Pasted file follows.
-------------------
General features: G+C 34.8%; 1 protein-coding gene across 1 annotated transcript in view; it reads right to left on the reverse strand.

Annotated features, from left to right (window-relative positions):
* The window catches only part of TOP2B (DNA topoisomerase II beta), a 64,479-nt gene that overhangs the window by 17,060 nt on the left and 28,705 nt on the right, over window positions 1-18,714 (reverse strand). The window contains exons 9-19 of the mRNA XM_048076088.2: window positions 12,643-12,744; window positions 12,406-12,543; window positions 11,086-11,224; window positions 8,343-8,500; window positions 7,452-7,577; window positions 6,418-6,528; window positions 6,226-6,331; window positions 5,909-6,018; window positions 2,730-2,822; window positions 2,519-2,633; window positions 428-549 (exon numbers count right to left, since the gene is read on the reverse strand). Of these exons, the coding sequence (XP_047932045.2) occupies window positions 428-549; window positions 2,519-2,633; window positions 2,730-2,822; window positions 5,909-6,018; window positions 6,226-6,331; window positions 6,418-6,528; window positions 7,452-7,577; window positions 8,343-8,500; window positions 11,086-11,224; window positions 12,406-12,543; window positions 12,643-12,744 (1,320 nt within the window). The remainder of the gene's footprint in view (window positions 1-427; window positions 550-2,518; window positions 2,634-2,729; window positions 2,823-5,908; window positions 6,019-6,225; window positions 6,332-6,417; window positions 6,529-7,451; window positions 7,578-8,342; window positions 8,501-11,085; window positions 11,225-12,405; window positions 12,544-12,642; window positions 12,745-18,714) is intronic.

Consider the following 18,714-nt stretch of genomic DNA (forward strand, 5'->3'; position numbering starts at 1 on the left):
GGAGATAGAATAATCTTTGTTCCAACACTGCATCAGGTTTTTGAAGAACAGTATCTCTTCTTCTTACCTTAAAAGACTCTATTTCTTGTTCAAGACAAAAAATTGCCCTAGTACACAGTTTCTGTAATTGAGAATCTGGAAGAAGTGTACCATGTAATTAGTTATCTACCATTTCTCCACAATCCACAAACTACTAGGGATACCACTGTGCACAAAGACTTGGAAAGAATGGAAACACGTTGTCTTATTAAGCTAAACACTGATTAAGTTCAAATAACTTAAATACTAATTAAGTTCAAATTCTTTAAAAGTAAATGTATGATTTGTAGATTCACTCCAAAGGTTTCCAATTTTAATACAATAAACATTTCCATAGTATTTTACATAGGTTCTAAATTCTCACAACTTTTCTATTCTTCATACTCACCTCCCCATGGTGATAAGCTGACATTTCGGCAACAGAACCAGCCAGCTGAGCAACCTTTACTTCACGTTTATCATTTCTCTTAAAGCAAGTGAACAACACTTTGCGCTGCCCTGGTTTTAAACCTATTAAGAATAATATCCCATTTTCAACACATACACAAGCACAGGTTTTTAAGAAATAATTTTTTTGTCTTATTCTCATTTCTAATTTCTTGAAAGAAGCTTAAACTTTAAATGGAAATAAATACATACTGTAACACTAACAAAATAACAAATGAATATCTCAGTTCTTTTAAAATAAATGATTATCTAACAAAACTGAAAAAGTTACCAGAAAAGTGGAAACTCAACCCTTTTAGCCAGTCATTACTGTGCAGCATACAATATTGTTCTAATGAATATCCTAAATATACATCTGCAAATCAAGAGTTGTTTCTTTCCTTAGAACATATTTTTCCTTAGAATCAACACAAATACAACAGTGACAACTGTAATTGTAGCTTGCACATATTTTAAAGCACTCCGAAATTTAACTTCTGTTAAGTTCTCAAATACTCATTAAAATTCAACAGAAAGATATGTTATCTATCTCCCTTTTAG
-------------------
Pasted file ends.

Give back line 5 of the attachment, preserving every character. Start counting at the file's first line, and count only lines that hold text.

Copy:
GGAGATAGAATAATCTTTGTTCCAACACTGCATCAGGTTTTTGAAGAACAGTATCTCTTCTTCTTACCTTAAAAGACTCTATTTCTTGTTCAAGACAAAAAATTGCCCTAGTACACAGTTTCTGTAATTGAGAATCTGGAAGAAGTGTACCATGTAATTAGTTATCTACCATTTCTCCACAATCCACAAACTACTAGGGATACCACTGTGCACAAAGACTTGGAAAGAATGGAAACACGTTGTCTTATTAAGCTAAACACTGATTAAGTTCAAATAACTTAAATACTAATTAAGTTCAAATTCTTTAAAAGTAAATGTATGATTTGTAGATTCACTCCAAAGGTTTCCAATTTTAATACAATAAACATTTCCATAGTATTTTACATAGGTTCTAAATTCTCACAACTTTTCTATTCTTCATACTCACCTCCCCATGGTGATAAGCTGACATTTCGGCAACAGAACCAGCCAGCTGAGCAACCTTTACTTCACGTTTATCATTTCTCTTAAAGCAAGTGAACAACACTTTGCGCTGCCCTGGTTTTAAACCTATTAAGAATAATATCCCATTTTCAACACATACACAAGCACAGGTTTTTAAGAAATAATTTTTTTGTCTTATTCTCATTTCTAATTTCTTGAAAGAAGCTTAAACTTTAAATGGAAATAAATACATACTGTAACACTAACAAAATAACAAATGAATATCTCAGTTCTTTTAAAATAAATGATTATCTAACAAAACTGAAAAAGTTACCAGAAAAGTGGAAACTCAACCCTTTTAGCCAGTCATTACTGTGCAGCATACAATATTGTTCTAATGAATATCCTAAATATACATCTGCAAATCAAGAGTTGTTTCTTTCCTTAGAACATATTTTTCCTTAGAATCAACACAAATACAACAGTGACAACTGTAATTGTAGCTTGCACATATTTTAAAGCACTCCGAAATTTAACTTCTGTTAAGTTCTCAAATACTCATTAAAATTCAACAGAAAGATATGTTATCTATCTCCCTTTTAG